NVDA: AMD's new gaming GPUs vs NVDA GPUs

https://www.thestreet.com/story/14271307/1/reviews-for-amd-s…

In a 15-game test, PC Gamer found that AMD’s RX Vega 64 flagship gaming GPU slightly underperformed Nvidia’s GeForce GTX 1080 GPU, which is based on the Pascal architecture launched in 2016 and like the Vega 64 carries a $499 graphics card MSRP. For 4K-resolution (3840x2160) games, the GTX 1080 turned in an average score of 47.3 frames per second (fps) to the Vega 64’s 43.3. For 1440p (2560x1440) gameplay, the GTX 1080 averaged 77.1 fps to the Vega 64’s 70.7. In addition, though AMD has touted the high minimum frame rates Vega GPUs deliver, the GTX 1080 had a small edge in that department as well.

PC World, meanwhile, got its hands on the liquid-cooled version of the Vega 64, which sells for $699 as part of a “Radeon Pack” bundle that also features $300 worth of CPU and monitor discounts and (in some markets) two free games. With the product typically providing just a 5% to 6% performance gain relative to an air-cooled Vega 64 – its performance is called “essentially GTX 1080-level” – and the test unit suffering from a “buzzing coil whine” when games aren’t being played, PC World isn’t a fan.

Importantly, for both air and liquid-cooled Vega 64 cards, performance is only part of the story. As previously indicated by a disclosed max power draw (TDP) of 295 watts – far more than the 1080’s 180 watts – the Vega 64 is very power-hungry. AnandTech found a test system running the air-cooled Vega 64 consumed 459 watts of power while playing Battlefield 1. That easily beat the 310 watts consumed by a 1080 test system, as well as the 379 watts consumed by a system running Nvidia’s GTX 1080 Ti ($699 MSRP), whose as expected outperformed the Vega 64 in benchmarks.

And with higher power consumption comes higher system noise, since a graphics card’s fans have to spin faster to dissipate heat. An air-cooled Vega 64 system tested by AnandTech produced 56.4 decibels of noise while playing Battlefield 1, while a 1080 system produced 49.4 decibels. Naturally, Vega’s power and noise disadvantage relative to Pascal also stands to be a disadvantage in the notebook GPU market when the first notebook Vega parts arrive. Especially with Nvidia having rolled out its Max-Q platform for enabling thin-and-light notebooks with powerful GPUs.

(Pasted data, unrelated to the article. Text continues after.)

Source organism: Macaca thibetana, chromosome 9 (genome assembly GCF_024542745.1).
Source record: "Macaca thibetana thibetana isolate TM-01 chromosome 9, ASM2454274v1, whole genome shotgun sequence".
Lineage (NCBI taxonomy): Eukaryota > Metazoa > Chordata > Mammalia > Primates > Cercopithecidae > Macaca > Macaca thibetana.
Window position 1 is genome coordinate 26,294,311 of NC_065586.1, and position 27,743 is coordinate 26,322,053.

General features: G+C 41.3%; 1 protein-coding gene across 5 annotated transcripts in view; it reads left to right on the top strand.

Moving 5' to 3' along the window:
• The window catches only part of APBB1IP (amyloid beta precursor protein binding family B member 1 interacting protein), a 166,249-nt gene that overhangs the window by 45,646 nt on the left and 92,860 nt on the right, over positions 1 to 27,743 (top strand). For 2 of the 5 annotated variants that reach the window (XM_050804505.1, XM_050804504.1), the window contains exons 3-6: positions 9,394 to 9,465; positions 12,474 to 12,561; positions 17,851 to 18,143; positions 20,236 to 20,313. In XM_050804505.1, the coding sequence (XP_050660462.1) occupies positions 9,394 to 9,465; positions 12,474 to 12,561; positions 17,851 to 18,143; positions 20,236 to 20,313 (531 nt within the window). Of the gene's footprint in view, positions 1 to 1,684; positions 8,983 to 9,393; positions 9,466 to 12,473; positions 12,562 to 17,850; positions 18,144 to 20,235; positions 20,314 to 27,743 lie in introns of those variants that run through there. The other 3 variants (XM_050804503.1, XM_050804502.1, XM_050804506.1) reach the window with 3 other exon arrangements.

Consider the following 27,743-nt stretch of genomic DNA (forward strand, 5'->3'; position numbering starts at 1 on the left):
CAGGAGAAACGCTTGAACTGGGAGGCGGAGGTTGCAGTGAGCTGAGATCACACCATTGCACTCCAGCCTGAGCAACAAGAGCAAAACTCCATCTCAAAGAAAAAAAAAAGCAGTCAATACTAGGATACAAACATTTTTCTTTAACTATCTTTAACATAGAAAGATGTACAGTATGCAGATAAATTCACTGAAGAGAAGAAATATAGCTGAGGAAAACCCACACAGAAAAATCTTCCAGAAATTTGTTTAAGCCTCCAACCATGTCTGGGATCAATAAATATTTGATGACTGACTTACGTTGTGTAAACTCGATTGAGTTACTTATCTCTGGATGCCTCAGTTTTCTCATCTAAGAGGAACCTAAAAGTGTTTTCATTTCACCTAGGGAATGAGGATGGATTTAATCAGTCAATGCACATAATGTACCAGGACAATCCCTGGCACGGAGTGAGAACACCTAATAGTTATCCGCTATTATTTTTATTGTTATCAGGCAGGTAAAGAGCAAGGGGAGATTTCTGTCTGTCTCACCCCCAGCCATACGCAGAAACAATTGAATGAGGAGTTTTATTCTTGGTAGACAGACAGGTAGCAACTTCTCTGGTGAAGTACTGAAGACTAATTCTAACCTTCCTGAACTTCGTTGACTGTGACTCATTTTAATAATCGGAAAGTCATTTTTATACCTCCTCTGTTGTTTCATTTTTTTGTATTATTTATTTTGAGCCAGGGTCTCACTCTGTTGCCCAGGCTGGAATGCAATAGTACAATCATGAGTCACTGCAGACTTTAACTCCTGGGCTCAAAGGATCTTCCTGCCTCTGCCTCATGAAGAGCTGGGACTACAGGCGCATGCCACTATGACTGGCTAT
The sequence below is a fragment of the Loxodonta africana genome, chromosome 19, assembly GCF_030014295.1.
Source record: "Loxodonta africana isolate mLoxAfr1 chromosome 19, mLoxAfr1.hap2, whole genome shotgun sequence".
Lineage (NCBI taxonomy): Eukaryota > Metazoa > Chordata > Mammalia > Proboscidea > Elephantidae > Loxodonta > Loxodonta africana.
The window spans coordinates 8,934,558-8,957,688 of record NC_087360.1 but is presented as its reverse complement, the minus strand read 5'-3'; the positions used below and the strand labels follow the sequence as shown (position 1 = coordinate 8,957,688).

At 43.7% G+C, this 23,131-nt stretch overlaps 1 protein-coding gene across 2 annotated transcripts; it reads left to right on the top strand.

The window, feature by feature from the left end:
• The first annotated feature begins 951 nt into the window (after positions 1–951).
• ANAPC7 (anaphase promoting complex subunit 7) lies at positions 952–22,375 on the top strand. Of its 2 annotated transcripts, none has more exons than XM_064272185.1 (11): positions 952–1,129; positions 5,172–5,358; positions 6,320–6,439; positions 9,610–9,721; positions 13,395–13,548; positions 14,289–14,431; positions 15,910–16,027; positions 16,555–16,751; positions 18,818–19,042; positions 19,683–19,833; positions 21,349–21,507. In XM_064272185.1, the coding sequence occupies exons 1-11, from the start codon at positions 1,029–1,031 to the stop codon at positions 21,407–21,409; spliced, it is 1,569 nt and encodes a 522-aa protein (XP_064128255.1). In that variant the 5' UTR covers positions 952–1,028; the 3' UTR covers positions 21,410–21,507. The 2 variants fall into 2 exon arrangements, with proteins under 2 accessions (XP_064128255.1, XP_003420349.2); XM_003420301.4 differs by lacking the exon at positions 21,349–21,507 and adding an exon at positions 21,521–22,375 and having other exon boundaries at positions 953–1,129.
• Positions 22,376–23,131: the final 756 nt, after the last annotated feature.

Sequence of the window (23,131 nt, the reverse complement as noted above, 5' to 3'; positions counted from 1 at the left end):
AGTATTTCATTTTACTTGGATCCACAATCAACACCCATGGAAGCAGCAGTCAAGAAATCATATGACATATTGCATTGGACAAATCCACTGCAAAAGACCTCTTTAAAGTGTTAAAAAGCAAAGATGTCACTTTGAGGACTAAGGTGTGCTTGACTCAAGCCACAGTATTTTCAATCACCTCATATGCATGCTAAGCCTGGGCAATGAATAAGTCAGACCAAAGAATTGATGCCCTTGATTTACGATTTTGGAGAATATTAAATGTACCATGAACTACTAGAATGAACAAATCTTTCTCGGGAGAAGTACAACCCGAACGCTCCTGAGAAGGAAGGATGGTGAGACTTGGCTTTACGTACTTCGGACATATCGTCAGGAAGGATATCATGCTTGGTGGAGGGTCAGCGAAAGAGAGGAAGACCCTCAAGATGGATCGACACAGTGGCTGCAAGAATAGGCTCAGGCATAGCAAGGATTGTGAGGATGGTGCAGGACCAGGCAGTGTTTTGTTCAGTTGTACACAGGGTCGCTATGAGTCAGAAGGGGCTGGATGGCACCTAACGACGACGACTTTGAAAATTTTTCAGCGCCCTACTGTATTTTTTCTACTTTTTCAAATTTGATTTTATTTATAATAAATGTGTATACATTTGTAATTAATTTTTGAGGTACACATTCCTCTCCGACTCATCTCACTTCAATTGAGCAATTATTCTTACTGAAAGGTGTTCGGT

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Yep,

AMD simply cannot keep up with the product cycle. The NVDA chips it is competing with are more than one year old. Even with more than a year and a target to shoot for AMD could not pull it off and it will pale in comparison to NVDA’s next offering.

So who else competes with NVDA in GPUs? No one.

Look to next year for the next NVDA “killer”, which will be some sort of disruptive technology as there is no competition in GPUs. If someone is going to take NVDA’s business it is going to be with a substitute that is not a GPU.

Tinker

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AMD simply cannot keep up with the product cycle. The NVDA chips it is competing with are more than one year old. Even with more than a year and a target to shoot for AMD could not pull it off and it will pale in comparison to NVDA’s next offering.

Yes, that’s what will happen.

Look to next year for the next NVDA “killer”, which will be some sort of disruptive technology as there is no competition in GPUs. If someone is going to take NVDA’s business it is going to be with a substitute that is not a GPU.

Yes, this could be but it will take many years for any new technology to be perfected. On top of that, it would need to be a “complete” product solution and not just some new type of processor. A complete solution would include software, a legion of developers, manufacturing at scale, support, integration with existing technology (e.g. CPUs or GPUs). After that application demonstration would be needed before any sales traction can be expected. Any substitute that might compete would also need to have a least a 10x improvement (less than that and it won’t be adopted by many) over GPUs and GPU technology is a moving target as GPUs are improving 10x every 2 years. Bottom line: substitute technology will be spotted a mile away (years prior to them being any threat to NVDA).